Tuckerman Ravine has HIGH and CONSIDERABLE avalanche danger today. The Lip and Center Bowl have High avalanche danger. Natural avalanches are likely and human triggered avalanches are very likely. Travel in avalanche terrain is not recommended. All other areas have Considerable avalanche danger. Natural avalanches are possible and human triggered avalanches are likely. The Little Headwall is the only exception to these ratings, as it has Low avalanche danger.
Huntington Ravine has CONSIDERABLE avalanche danger. Natural avalanches are possible and human triggered avalanches are likely. Conservative decision making is essential today.
This is not a belated April Fools joke…there is a significant amount of new snow up at Hermit Lake that’s been falling since yesterday afternoon. Current conditions are nearly perfect for loading cold slabs into most forecast areas of both Tuckerman and Huntington. Thick 10% density snow is currently falling at a rate of about 1 cm per hour and winds are from the WNW at 50-60mph (80-95kph). We’ve measured 4″ (10cm) of snow at Hermit Lake, so if the current snowfall rates keep up we’ll have perhaps 7″ (18cm) or more of snow to be transported into the ravines today. The take-home message for today is this: traveling in avalanche terrain on leeward slopes is a dangerous proposition. This includes traveling into the floor of Tuckerman, whether it’s just to take a look around or to access the Little Headwall. The best way to get to the Little Headwall today would be to drop in below the first aid cache.
We have a couple forecast areas posted at High danger today. This is because of their leeward position on the mountain, the large expanse of the Bigelow lawn above them, the steepness of the slopes, and their historic tendency to produce avalanches under these conditions. Areas directly adjacent to them, i.e. the Sluice and Chute, will be pushing the limits of a Considerable rating. This means that the potential for naturally triggered avalanches is moving from “possible” towards “likely.” Other locations posted at Considerable are also going to sit solidly in the range, with increasing hazard as snowfall continues throughout the day. If I were looking to travel in Tuckerman or Huntington today, I would have concerns about every single forecast area. Even in the Lower Snowfields I’d be head’s up, with steep open slopes under the rock buttresses as well as the threat looming from the Duchess and Dead End Gully. The Little Headwall is a different beast. Avalanche danger is Low but there are open water holes that are being hidden by blown-in snow.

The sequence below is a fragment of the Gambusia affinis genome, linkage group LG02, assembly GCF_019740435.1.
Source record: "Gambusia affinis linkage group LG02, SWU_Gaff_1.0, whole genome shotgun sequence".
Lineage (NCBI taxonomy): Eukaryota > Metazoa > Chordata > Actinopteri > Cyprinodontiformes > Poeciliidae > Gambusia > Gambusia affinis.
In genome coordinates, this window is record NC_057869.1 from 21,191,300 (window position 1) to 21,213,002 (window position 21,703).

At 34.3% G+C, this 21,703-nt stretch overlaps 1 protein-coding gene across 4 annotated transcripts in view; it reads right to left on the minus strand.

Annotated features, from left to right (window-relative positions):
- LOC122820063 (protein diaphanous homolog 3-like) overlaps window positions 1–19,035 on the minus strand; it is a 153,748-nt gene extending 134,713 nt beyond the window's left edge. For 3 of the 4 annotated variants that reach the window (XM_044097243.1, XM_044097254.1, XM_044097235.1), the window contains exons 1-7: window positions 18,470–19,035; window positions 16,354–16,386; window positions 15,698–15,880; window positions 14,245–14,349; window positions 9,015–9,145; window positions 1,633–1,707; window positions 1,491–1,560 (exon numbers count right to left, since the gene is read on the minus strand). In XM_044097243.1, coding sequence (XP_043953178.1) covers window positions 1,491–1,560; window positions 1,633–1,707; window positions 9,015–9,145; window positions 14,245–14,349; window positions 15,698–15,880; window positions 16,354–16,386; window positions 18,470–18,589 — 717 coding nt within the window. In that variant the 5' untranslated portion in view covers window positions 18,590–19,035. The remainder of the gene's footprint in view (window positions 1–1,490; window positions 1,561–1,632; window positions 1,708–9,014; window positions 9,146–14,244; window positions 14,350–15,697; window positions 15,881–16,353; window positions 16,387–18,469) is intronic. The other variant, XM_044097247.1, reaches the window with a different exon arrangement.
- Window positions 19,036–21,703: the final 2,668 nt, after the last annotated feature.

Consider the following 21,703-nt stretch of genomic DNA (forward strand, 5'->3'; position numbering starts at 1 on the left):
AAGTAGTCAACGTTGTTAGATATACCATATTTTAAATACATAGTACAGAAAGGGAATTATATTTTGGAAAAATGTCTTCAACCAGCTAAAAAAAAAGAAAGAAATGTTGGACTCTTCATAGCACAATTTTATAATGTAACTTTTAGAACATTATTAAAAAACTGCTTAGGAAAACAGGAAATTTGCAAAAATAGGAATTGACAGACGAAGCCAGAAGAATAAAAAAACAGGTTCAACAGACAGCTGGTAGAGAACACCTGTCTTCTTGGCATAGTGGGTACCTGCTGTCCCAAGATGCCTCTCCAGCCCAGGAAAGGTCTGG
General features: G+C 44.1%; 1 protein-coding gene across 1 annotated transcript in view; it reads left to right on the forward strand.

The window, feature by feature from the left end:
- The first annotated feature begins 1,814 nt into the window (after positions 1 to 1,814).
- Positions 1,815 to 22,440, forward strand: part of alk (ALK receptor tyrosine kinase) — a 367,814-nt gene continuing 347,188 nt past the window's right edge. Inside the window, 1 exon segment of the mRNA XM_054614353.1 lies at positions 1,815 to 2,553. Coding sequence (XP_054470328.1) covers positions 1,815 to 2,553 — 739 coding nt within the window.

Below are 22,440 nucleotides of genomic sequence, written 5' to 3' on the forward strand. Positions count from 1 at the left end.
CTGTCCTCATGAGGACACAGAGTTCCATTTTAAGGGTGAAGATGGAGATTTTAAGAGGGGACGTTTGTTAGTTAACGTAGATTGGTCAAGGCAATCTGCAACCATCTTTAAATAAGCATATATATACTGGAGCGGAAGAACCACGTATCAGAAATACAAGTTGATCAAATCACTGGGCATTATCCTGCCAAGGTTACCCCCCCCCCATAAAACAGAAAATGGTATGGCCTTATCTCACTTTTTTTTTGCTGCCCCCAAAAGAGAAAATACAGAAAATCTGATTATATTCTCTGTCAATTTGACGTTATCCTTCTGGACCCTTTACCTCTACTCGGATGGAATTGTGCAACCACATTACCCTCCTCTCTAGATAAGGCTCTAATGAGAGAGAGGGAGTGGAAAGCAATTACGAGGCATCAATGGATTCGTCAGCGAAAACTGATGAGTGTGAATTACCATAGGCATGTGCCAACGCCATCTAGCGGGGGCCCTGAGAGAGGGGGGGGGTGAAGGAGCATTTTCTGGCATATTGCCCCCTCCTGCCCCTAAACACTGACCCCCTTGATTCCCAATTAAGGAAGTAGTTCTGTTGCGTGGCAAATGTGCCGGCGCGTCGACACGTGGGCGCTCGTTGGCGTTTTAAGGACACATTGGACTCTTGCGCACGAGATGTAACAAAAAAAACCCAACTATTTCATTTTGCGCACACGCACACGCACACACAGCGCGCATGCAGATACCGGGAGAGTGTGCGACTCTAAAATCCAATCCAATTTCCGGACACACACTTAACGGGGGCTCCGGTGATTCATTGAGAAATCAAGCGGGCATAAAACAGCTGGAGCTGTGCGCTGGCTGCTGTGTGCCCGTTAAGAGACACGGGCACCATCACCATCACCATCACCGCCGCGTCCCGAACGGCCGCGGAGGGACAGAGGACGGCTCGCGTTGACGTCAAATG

In Huntington, my concerns also extend to all forecast areas. However, the greatest concerns are in Odell, Pinnacle, Central, and Yale. These sit in the direct lee, so they’re get a lot of loading. Adjacent locations will also receive loading, though maybe not to the extent of those in the direct lee.
We’ll have to wait and see how this whole event plays out. If you’re thinking about where to ski, you might want to know that there was only a dusting of snow at Pinkham this morning. So while there is plenty of fresh snow at the top of the Sherburne, expect it to transition to dust on crust as you descend. Expect avalanche danger to remain elevated Wednesday due to continued upslope snowfall, wind, and cold temperatures through tonight and tomorrow.
Safe travel in avalanche terrain requires training and experience. This advisory is just one tool to help you make your own decisions in avalanche terrain. You control your own risk by choosing where, when, and how you travel.
Anticipate a changing avalanche danger when actual weather differs from the higher summits forecast.
For more information contact the Forest Service Snow Rangers, the AMC at the Pinkham Notch Visitor Center, or the caretakers at Hermit Lake Shelters or the Harvard Cabin.
Posted at 8:00a.m., April 2, 2013. A new advisory will be issued tomorrow.
Jeff Lane, Snow Ranger
USDA Forest Service
White Mountain National Forest
(603) 466-2713 TTY (603) 466-2856